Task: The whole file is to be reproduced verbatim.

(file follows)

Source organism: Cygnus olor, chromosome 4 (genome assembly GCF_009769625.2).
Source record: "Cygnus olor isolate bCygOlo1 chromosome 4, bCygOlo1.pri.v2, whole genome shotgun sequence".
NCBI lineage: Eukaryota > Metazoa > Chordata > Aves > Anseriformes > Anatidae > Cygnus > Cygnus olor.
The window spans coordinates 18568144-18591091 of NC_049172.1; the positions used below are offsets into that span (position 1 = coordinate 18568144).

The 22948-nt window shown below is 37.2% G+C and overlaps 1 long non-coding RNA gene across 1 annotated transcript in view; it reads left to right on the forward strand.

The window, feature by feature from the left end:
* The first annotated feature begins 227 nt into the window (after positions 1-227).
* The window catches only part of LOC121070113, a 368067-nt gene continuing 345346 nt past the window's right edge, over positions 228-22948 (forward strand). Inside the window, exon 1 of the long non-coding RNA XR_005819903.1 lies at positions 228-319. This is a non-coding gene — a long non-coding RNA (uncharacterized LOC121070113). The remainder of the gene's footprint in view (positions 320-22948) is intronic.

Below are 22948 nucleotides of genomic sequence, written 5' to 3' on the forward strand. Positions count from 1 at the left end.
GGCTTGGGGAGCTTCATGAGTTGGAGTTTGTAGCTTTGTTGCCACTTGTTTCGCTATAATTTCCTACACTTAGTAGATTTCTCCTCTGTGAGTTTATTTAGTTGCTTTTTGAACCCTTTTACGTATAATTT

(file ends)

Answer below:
Source organism: Cygnus olor, chromosome 4 (genome assembly GCF_009769625.2).
Source record: "Cygnus olor isolate bCygOlo1 chromosome 4, bCygOlo1.pri.v2, whole genome shotgun sequence".
NCBI lineage: Eukaryota > Metazoa > Chordata > Aves > Anseriformes > Anatidae > Cygnus > Cygnus olor.
The window spans coordinates 18568144-18591091 of NC_049172.1; the positions used below are offsets into that span (position 1 = coordinate 18568144).

The 22948-nt window shown below is 37.2% G+C and overlaps 1 long non-coding RNA gene across 1 annotated transcript in view; it reads left to right on the forward strand.

The window, feature by feature from the left end:
* The first annotated feature begins 227 nt into the window (after positions 1-227).
* The window catches only part of LOC121070113, a 368067-nt gene continuing 345346 nt past the window's right edge, over positions 228-22948 (forward strand). Inside the window, exon 1 of the long non-coding RNA XR_005819903.1 lies at positions 228-319. This is a non-coding gene — a long non-coding RNA (uncharacterized LOC121070113). The remainder of the gene's footprint in view (positions 320-22948) is intronic.

Below are 22948 nucleotides of genomic sequence, written 5' to 3' on the forward strand. Positions count from 1 at the left end.
GGCTTGGGGAGCTTCATGAGTTGGAGTTTGTAGCTTTGTTGCCACTTGTTTCGCTATAATTTCCTACACTTAGTAGATTTCTCCTCTGTGAGTTTATTTAGTTGCTTTTTGAACCCTTTTACGTATAATTT